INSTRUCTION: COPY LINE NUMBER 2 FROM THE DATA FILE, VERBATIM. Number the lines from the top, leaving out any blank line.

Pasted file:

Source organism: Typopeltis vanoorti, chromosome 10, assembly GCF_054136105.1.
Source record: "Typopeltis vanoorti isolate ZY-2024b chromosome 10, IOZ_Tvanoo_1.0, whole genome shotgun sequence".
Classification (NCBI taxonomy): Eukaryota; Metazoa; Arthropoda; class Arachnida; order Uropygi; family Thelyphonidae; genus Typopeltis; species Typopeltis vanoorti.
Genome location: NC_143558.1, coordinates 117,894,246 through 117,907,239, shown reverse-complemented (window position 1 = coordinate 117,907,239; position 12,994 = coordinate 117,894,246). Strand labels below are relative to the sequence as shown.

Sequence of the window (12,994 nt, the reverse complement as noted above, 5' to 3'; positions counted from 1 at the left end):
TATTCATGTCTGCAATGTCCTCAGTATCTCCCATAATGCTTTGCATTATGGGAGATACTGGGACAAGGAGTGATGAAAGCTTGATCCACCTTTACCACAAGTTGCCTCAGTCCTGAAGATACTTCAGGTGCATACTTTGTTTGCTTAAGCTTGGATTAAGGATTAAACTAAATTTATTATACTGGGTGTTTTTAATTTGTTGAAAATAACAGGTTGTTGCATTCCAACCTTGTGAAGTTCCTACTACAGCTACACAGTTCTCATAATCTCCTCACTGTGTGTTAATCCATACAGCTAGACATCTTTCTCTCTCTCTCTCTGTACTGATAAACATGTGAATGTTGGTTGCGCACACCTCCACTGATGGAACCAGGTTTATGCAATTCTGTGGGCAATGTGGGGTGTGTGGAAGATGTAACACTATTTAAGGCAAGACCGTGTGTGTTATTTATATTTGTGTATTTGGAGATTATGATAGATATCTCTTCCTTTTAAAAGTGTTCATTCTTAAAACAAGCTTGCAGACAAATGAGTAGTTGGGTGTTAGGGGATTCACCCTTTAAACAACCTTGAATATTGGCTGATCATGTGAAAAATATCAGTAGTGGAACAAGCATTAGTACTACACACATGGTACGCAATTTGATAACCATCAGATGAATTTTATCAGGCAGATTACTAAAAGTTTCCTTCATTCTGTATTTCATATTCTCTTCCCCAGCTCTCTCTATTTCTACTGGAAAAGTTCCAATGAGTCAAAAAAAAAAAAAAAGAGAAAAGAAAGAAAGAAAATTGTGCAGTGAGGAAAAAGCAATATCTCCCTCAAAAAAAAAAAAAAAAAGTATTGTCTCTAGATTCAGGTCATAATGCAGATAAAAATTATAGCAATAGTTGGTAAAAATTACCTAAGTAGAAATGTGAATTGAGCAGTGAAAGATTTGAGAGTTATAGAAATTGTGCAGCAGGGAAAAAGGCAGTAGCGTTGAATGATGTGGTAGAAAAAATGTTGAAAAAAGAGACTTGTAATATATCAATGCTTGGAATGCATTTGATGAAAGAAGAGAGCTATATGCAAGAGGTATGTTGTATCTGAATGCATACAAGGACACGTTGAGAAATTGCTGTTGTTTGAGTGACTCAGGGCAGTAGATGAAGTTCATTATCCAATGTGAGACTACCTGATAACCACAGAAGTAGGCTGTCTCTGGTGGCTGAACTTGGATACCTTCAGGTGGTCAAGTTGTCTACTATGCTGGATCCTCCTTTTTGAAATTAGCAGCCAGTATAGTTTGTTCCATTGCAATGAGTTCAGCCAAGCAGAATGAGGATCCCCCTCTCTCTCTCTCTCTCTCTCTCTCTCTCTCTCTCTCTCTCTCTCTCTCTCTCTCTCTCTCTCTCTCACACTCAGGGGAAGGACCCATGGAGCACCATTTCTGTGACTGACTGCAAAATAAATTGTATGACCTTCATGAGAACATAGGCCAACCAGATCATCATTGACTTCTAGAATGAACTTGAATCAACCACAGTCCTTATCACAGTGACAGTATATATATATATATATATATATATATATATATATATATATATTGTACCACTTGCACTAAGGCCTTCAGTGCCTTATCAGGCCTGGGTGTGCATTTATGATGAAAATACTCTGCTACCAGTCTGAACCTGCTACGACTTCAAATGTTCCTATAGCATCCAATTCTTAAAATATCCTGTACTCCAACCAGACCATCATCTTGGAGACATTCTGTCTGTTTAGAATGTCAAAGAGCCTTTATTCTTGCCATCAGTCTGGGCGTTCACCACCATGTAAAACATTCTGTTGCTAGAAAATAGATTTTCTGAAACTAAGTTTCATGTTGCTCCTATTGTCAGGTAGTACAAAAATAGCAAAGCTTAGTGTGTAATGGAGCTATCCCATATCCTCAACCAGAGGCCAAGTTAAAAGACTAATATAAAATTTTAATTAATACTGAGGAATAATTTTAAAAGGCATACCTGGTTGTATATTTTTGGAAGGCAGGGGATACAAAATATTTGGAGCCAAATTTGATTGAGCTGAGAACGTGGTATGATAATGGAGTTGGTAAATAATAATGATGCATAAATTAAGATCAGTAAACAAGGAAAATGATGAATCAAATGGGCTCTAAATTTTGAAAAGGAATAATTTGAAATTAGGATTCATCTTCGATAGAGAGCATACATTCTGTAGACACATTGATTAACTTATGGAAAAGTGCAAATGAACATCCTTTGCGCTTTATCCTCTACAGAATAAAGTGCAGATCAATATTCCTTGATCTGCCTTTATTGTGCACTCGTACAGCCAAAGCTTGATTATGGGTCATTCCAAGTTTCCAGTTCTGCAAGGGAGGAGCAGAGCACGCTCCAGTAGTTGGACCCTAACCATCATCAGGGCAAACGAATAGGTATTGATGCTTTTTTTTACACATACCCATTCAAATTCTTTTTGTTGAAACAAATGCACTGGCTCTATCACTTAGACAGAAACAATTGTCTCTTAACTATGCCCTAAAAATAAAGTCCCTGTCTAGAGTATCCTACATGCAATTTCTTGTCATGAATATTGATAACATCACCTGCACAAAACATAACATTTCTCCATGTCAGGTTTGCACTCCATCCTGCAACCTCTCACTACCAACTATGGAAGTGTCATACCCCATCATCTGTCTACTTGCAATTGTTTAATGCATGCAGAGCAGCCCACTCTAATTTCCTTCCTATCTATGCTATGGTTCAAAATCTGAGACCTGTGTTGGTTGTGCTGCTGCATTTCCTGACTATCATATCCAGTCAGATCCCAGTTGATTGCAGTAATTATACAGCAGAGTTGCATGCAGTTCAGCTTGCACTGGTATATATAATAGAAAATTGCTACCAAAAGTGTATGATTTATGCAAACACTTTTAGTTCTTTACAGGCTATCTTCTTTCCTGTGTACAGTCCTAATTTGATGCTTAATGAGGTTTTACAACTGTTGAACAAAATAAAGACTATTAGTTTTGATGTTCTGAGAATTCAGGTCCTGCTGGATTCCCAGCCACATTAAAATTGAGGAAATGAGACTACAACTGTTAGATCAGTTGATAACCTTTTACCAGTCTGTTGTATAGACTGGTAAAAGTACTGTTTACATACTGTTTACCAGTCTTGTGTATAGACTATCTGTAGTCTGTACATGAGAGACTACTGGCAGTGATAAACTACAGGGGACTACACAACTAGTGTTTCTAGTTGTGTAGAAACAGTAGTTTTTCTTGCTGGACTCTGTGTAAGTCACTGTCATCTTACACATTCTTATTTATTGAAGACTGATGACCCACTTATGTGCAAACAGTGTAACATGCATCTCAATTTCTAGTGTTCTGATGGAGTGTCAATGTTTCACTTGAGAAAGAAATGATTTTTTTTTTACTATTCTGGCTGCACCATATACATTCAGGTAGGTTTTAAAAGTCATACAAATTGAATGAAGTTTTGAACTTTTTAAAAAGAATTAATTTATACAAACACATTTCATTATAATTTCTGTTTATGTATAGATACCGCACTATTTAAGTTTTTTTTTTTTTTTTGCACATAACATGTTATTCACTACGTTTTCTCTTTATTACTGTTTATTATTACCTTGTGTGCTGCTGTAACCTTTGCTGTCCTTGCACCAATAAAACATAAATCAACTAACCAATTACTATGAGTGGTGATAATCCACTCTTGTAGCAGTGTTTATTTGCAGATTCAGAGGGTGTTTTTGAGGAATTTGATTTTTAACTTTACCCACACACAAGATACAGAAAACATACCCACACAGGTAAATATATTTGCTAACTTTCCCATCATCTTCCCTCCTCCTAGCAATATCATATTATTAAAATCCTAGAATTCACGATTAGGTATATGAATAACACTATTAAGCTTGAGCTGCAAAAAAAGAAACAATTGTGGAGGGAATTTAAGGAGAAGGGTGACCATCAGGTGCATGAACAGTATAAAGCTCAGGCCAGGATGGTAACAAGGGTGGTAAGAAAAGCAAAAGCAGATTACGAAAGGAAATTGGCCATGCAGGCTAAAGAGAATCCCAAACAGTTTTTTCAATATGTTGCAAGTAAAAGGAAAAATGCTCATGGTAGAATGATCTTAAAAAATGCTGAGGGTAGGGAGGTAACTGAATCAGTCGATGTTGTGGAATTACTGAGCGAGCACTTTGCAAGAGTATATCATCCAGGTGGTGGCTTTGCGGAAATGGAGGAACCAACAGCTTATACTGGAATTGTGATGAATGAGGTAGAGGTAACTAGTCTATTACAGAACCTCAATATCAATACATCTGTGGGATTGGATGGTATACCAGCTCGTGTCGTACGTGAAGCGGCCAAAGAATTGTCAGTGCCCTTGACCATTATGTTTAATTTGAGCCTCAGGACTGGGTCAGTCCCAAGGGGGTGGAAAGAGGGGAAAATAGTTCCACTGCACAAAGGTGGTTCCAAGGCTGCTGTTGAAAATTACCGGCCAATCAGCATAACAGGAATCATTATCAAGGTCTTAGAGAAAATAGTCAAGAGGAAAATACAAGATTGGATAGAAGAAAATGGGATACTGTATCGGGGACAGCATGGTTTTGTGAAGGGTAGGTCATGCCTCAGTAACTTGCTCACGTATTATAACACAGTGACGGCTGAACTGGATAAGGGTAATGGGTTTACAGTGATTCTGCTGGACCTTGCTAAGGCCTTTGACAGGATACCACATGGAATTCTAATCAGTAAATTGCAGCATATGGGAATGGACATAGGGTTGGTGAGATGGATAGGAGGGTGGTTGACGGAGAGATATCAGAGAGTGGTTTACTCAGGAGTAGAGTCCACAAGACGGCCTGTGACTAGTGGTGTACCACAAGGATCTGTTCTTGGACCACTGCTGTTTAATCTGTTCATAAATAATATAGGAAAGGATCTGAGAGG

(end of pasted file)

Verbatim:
Source record: "Typopeltis vanoorti isolate ZY-2024b chromosome 10, IOZ_Tvanoo_1.0, whole genome shotgun sequence".